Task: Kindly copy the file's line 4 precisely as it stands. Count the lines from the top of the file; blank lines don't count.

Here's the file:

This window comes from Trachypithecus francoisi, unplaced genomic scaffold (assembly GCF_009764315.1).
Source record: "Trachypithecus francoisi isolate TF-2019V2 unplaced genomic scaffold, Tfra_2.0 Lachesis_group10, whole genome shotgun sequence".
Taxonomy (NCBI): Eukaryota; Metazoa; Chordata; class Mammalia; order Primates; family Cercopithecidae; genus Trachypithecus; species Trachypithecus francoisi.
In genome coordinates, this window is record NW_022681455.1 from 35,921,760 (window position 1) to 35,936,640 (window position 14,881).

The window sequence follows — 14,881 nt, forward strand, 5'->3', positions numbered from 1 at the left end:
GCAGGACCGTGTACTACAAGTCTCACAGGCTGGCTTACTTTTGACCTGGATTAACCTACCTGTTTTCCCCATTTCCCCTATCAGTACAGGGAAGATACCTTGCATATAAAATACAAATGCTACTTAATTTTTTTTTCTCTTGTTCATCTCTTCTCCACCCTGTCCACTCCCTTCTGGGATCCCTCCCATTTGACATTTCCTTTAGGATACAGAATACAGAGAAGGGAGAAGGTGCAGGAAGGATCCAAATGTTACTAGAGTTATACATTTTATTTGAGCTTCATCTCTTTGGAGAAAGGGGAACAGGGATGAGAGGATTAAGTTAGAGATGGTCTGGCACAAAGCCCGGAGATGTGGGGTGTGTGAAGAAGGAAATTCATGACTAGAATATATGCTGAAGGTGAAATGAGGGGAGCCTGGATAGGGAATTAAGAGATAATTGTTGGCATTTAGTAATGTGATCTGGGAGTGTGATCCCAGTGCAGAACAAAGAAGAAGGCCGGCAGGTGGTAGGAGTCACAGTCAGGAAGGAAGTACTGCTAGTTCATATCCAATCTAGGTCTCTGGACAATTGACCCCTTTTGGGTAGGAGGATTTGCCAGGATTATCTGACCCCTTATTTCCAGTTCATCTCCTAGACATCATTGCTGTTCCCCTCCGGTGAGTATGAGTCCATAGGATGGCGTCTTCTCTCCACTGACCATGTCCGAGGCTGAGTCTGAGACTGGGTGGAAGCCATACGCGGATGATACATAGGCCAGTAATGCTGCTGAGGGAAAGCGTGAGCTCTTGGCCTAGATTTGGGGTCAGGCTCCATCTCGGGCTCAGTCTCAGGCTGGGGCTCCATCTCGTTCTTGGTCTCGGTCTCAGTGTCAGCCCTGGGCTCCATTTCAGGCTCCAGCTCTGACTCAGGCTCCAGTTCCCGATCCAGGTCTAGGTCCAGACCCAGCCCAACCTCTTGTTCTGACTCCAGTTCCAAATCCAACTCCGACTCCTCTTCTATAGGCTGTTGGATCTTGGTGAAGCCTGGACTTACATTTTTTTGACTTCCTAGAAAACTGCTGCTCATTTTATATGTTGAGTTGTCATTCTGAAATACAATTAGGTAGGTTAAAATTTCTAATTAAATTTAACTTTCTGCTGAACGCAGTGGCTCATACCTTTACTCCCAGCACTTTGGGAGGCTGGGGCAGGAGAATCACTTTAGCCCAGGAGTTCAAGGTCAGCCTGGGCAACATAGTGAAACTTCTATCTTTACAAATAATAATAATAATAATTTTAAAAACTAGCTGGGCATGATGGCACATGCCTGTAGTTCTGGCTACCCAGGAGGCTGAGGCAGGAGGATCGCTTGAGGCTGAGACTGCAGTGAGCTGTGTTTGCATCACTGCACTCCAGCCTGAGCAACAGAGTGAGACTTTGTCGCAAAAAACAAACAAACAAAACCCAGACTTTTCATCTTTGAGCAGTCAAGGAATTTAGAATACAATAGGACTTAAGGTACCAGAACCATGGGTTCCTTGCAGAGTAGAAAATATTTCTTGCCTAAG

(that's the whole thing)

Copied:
In genome coordinates, this window is record NW_022681455.1 from 35,921,760 (window position 1) to 35,936,640 (window position 14,881).